Tuberculosis (TB) is a contagious bacterial infection that involves the lungs but may spread to other organs.
You may have a TB infection but no active disease or symptoms. This means the TB bacteria remains inactive (dormant) in a small area of your lungs. This type of infection may be present for years and is called latent TB.
When you have active TB, you may feel sick or have a cough, lose weight, feel tired, or have a fever or night sweats.
Ask your health care provider whether others with whom you work or live should be tested for TB.
TB germs die very slowly. You will need to take several different pills at different times of the day for 6 months or longer. The only way to get rid of them is to take your TB medicines the way your health care provider has asked you to. This means taking all of your medicines every day.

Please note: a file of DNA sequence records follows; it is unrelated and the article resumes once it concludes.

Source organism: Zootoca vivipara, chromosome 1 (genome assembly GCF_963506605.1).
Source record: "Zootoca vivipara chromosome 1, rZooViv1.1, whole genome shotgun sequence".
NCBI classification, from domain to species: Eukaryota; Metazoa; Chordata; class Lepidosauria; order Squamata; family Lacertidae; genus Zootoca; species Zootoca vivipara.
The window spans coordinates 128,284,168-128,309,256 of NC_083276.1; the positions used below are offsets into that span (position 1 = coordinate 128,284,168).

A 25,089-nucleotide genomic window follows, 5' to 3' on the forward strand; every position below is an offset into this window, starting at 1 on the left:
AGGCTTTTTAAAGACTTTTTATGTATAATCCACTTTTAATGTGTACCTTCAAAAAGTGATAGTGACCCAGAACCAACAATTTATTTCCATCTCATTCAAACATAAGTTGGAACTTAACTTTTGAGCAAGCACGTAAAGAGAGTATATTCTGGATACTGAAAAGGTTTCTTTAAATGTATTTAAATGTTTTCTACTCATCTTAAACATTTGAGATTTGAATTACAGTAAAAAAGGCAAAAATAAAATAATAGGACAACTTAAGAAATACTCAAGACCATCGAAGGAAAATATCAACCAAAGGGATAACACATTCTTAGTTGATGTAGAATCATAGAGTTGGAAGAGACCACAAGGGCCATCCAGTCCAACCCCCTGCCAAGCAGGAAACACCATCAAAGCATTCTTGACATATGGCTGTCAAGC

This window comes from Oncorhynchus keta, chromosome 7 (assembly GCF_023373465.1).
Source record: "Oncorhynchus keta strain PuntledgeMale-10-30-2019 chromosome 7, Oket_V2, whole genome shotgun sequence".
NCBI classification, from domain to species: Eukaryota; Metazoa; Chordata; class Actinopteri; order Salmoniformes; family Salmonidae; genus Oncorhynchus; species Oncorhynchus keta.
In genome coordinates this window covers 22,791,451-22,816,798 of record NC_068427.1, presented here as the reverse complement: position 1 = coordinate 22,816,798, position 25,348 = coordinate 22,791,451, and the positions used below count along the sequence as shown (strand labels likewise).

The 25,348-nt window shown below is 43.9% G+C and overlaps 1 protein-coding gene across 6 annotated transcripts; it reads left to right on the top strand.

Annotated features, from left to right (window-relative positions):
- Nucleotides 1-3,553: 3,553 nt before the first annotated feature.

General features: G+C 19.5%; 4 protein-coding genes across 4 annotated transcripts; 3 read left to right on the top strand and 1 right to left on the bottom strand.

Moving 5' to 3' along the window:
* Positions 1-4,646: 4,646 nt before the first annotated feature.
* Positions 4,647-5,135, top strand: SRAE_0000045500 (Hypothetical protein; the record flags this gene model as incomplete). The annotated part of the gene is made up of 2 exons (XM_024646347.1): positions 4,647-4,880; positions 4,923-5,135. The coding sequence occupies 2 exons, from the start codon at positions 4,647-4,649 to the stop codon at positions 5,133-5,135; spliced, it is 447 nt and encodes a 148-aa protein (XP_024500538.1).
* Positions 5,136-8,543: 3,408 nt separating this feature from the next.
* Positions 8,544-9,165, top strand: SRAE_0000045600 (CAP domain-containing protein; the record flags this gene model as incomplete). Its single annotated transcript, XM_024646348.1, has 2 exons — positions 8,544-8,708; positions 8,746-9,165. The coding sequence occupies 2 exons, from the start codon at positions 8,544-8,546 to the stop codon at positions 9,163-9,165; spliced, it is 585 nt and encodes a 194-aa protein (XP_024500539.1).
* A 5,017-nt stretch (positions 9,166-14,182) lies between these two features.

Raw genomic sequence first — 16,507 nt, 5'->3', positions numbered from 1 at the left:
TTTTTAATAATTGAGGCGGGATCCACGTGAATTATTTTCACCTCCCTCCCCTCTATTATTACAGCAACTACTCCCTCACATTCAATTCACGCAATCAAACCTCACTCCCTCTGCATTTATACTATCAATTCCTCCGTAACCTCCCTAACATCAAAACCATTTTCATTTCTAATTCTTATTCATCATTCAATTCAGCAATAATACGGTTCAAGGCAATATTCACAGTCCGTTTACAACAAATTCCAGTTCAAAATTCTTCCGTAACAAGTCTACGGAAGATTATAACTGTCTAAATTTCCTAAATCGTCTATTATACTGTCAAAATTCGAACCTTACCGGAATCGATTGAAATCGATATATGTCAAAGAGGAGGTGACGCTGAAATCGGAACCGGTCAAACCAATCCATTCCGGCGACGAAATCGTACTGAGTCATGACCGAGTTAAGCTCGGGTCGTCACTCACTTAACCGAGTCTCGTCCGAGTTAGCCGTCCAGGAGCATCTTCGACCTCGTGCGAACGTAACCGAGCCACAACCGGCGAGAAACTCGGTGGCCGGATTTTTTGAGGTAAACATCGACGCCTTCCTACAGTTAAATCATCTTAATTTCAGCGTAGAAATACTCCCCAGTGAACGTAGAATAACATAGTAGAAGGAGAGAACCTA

If you do not take your TB medicines the right way or stop taking the medicines early:
If your health care provider is worried that you may not be taking all the medicines as directed, they may arrange to have someone meet with you every day or a few times a week to watch you take your TB drugs. This is called directly observed therapy.
Women who may be pregnant, who are pregnant, or who are breastfeeding should talk to their health care provider before taking these medicines. If you are using birth control pills, ask your health care provider if your TB medicines can make birth control pills not work as well.
Most people do not have very bad side effects from TB medicines. Problems to watch out for and tell your doctor about include:
Call your doctor or other health care provider if you have:
Tuberculosis - medicines; DOT; Directly observed therapy; TB - medicines
Updated by: David C. Dugdale, III, MD, Professor of Medicine, Division of General Medicine, Department of Medicine, University of Washington School of Medicine. Also reviewed by David Zieve, MD, MHA, Medical Director, A.D.A.M., Inc.
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